As Goode as it gets

Master pianist Richard Goode will let the composers do the talking when he performs here this week.

Richard Goode 311 (photo credit: Courtesy)
Richard Goode 311
(photo credit: Courtesy)
Considering the illustrious roster of classical musicians who have performed and taught here over the years it is somewhat surprising that Richard Goode’s first working visit to these shores has taken so long to materialize. The 61-year-old New Yorker pianist will give a recital at the Jerusalem Theater on March 6 and a series of master classes between March 7 and 11 at the Aldwell Center of the Jerusalem Academy of Music and Dance.
The location of the master classes is poignant. “I knew [renowned American pianist and teacher] Ed Aldwell,” says Goode in an interview with The Jerusalem Post, “he was a friend and a colleague and I am delighted to come to Israel to teach at an institution connected with him. I heard him play many times, especially Bach. He was one of the most convincing performers of Bach’s works.”
Goode isn’t exactly a slouch in that department either. His praises have been sung across the globe by critics, audiences and fellow musicians alike. He won a Grammy award for Best Chamber Music Performance his recording of the Brahms sonatas with clarinetist Richard Stoltzman. He was nominated for another Grammy for his recording of the complete Beethoven Piano Sonatas, in the process becoming the first American-born pianist to record the full cycle of 32 sonatas written between 1795 and 1822.
For Goode it was a challenging and highly rewarding experience. “There was a lot of discovery in the work. I hadn’t played all the sonatas in public before, so that was difficult, but I realized how great his sonatas were, from the earliest to the latest. Some of the sonatas get played hugely, but Beethoven was a great master from the beginning.”
Goode also feels that immersing oneself in the works of a single composer offers another advantage over a more eclectic approach, namely that “Playing a lot of music by one composer means that you get to speak his language, you become proficient in all the idiomatic aspects of the material.”
THE MANY kudos that have come Goode’s way over the years include observations about his ability to get under a composer’s skin and come to grips with the writer’s mindset. “We all try to do that, whether we succeed is another matter,” he says modestly. Numerous critics would suggest that Goode does succeed, with aplomb. “People hear my music in their own way,” Goode continues. “It’s a bit like hearing your own speaking voice on a tape. You always sound different from the outside.”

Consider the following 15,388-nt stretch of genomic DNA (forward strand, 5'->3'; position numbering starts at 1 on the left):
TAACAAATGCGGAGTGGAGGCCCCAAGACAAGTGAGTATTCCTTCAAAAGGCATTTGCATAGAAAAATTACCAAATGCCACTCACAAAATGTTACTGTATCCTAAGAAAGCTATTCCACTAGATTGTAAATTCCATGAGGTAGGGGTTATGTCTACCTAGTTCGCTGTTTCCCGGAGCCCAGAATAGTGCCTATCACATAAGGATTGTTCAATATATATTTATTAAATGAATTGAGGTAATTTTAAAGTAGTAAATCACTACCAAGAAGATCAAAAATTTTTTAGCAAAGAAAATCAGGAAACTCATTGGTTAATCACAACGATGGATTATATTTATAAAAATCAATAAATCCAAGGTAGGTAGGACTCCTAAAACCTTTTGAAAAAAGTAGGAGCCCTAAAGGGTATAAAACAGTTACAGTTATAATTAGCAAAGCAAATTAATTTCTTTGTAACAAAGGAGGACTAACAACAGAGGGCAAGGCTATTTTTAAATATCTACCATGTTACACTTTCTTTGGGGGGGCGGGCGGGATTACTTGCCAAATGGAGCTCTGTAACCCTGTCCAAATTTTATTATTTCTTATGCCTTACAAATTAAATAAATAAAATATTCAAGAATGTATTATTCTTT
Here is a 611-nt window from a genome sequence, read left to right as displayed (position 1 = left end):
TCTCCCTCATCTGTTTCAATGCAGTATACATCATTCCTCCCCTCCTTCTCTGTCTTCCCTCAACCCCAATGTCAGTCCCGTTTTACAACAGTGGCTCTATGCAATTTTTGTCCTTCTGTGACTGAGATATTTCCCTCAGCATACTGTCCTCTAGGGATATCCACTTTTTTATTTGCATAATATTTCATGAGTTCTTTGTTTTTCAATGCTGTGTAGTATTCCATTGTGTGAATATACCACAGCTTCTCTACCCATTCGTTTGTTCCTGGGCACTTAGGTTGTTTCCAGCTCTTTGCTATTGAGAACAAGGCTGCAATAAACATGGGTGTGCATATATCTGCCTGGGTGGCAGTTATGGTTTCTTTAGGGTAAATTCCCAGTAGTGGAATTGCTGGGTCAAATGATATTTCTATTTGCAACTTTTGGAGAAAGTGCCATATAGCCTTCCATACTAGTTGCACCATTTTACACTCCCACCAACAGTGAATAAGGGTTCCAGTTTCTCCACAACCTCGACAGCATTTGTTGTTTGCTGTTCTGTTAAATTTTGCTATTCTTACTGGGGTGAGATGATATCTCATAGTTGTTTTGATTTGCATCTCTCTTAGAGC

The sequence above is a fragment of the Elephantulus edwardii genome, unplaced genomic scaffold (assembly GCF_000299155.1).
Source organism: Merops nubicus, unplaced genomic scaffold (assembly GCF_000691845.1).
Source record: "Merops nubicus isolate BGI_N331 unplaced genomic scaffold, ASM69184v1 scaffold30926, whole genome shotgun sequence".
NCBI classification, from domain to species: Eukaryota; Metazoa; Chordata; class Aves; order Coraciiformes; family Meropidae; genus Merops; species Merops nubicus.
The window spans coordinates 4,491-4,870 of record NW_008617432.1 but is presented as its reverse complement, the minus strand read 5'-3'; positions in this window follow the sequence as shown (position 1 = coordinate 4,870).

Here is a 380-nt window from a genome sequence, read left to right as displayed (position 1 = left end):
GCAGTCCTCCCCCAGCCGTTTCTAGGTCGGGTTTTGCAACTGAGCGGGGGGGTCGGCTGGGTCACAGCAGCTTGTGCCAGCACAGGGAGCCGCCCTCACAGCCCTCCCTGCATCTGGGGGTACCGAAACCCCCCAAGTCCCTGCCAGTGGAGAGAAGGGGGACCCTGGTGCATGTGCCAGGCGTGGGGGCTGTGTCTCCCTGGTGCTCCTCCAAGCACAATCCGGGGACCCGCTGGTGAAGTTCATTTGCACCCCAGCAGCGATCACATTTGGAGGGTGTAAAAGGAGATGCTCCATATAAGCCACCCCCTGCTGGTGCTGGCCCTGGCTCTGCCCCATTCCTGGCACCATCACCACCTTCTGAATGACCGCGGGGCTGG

Presumably, performing the works of different composers can bring out different facets of the musician’s own personality, too. “I’d say that’s true and it also requires you to change physically in some ways. Chopin, for instance, was the ultimate piano composer, but Mozart’s piano playing was all about grace. Then again Schumann, as we know, didn’t end up as a pianist after he injured his finger. His music is sometimes quite awkward and not graceful, which are appealing aspects of his music. When you play his music you feel, in a way, that it is inwardly knotted up music. It changes you inside. It’s like being a character actor.”
Then again, the ordeals the composer went through to get through his writing do not necessarily make the performance side more difficult. “Beethoven was a strenuous composer, but that doesn’t make playing his music harder. It takes a certain kind of approach, by the player, to be completely at ease with the demands of the work you are interpreting.”
While some consider classical music to be “too serious” or “too cerebral,” more than anything Goode endeavors and, it must be said, succeeds, to convey the energies and passions of the works he plays and the composers who wrote them. “[Legendary dancer and choreographer] Martha Graham said, ‘Don’t reach out to your audience. Light a fire you can see a hundred miles away.’ I think that’s a good way to approach classical music. I try to do that.”
Richard Goode will perform works by Byrd, Bach, Chopin and Schumann at the Jerusalem Theater on Saturday, March 6 at 8:30 p.m. For more information about the concert and the master classes: